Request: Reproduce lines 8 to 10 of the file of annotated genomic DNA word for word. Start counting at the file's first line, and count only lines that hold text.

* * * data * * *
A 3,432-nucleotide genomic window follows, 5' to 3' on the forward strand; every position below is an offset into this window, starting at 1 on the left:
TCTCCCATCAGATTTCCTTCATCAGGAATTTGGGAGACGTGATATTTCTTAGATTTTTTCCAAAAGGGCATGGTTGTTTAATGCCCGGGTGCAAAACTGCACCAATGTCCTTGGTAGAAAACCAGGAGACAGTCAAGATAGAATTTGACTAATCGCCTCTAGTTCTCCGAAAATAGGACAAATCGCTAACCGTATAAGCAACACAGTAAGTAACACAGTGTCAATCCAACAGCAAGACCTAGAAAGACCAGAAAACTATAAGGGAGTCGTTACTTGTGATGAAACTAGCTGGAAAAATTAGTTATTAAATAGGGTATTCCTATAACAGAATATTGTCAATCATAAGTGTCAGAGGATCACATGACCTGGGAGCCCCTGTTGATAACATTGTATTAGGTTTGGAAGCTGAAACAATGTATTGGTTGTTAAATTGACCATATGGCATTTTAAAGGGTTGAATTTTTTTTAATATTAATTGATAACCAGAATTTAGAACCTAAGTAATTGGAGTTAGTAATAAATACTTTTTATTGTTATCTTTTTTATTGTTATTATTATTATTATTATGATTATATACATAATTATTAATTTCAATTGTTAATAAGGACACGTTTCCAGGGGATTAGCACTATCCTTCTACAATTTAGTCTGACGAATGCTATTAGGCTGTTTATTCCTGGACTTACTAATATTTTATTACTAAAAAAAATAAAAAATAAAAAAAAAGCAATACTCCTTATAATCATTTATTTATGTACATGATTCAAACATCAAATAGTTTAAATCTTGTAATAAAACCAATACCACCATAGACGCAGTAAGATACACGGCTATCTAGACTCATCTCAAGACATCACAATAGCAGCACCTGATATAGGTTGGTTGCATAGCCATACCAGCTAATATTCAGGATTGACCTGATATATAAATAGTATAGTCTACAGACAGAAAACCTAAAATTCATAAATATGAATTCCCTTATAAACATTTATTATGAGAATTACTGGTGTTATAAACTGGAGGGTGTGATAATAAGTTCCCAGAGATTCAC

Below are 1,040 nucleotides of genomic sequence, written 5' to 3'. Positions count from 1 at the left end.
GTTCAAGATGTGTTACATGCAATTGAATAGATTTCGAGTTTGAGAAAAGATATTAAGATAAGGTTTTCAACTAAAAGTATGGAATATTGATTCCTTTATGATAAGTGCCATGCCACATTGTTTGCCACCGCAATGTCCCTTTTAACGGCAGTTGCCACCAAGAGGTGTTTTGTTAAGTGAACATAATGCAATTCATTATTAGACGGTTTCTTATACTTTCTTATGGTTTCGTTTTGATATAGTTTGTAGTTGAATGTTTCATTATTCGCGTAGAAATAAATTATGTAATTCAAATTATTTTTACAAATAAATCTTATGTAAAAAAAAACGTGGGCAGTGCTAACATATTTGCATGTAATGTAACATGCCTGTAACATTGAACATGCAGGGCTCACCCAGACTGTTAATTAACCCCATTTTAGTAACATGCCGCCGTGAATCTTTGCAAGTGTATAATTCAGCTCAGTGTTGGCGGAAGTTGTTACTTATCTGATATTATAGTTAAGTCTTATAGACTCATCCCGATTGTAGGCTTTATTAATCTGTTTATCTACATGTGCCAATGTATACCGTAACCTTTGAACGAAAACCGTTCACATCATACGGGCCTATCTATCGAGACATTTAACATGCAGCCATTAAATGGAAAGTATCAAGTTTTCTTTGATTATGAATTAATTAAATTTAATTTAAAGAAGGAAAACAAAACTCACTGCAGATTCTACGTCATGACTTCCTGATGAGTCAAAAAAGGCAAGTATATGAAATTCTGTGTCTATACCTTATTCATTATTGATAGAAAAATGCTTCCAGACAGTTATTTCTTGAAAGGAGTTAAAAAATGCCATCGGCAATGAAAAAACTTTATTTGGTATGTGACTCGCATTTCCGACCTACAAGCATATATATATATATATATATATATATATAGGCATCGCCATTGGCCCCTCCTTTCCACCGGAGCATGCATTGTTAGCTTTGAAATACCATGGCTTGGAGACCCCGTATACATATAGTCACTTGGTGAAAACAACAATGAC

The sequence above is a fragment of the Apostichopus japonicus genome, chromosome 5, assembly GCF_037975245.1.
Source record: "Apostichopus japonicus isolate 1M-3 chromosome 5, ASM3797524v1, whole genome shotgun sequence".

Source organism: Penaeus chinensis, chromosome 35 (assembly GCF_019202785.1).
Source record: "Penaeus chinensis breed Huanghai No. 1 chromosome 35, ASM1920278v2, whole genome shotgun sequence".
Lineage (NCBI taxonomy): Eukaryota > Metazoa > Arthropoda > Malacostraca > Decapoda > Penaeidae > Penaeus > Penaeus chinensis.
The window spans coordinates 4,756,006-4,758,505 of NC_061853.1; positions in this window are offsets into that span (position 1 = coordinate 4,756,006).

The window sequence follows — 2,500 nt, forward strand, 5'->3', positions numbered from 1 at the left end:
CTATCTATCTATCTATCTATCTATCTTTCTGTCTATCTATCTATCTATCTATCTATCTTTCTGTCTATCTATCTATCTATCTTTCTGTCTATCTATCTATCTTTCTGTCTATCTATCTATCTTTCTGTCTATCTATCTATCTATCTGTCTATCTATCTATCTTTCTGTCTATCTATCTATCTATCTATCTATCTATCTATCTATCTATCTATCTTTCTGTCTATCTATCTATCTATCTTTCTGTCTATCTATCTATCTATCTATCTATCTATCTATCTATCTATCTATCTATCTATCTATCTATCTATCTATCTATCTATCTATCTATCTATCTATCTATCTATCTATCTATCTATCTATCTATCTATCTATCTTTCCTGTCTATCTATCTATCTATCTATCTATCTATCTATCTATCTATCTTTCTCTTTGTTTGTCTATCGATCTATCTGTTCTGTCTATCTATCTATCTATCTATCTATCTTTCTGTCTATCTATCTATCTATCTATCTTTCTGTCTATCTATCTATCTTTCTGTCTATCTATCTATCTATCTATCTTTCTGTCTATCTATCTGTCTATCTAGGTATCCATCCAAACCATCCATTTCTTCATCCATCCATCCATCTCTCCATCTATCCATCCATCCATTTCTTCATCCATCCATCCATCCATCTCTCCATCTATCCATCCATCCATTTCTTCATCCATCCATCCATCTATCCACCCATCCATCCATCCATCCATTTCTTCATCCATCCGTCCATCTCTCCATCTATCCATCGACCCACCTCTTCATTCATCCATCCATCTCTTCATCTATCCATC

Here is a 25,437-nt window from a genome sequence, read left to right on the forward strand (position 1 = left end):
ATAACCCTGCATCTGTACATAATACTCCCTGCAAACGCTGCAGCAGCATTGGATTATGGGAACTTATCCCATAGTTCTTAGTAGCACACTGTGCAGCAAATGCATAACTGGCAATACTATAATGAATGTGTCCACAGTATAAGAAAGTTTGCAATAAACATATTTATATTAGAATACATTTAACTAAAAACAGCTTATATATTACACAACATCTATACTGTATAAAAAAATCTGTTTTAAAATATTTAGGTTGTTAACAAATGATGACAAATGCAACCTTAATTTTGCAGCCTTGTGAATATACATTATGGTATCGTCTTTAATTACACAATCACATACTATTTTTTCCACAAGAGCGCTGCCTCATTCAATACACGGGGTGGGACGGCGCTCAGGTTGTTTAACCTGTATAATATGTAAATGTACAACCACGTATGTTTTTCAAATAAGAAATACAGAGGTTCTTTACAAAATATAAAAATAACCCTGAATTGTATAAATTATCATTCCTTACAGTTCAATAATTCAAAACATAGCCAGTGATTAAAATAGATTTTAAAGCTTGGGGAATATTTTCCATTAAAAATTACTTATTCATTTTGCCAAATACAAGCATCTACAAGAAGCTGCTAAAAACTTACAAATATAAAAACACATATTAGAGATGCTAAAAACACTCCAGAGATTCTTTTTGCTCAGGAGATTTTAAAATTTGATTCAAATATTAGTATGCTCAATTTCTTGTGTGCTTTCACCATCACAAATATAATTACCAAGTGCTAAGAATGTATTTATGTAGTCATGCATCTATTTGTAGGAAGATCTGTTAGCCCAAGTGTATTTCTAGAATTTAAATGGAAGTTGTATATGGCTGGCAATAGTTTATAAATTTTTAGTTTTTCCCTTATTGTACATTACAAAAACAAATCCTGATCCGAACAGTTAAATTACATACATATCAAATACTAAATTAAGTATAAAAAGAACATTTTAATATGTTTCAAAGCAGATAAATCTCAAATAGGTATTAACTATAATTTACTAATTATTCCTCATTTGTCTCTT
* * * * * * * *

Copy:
Source record: "Penaeus chinensis breed Huanghai No. 1 chromosome 35, ASM1920278v2, whole genome shotgun sequence".
Lineage (NCBI taxonomy): Eukaryota > Metazoa > Arthropoda > Malacostraca > Decapoda > Penaeidae > Penaeus > Penaeus chinensis.
The window spans coordinates 4,756,006-4,758,505 of NC_061853.1; positions in this window are offsets into that span (position 1 = coordinate 4,756,006).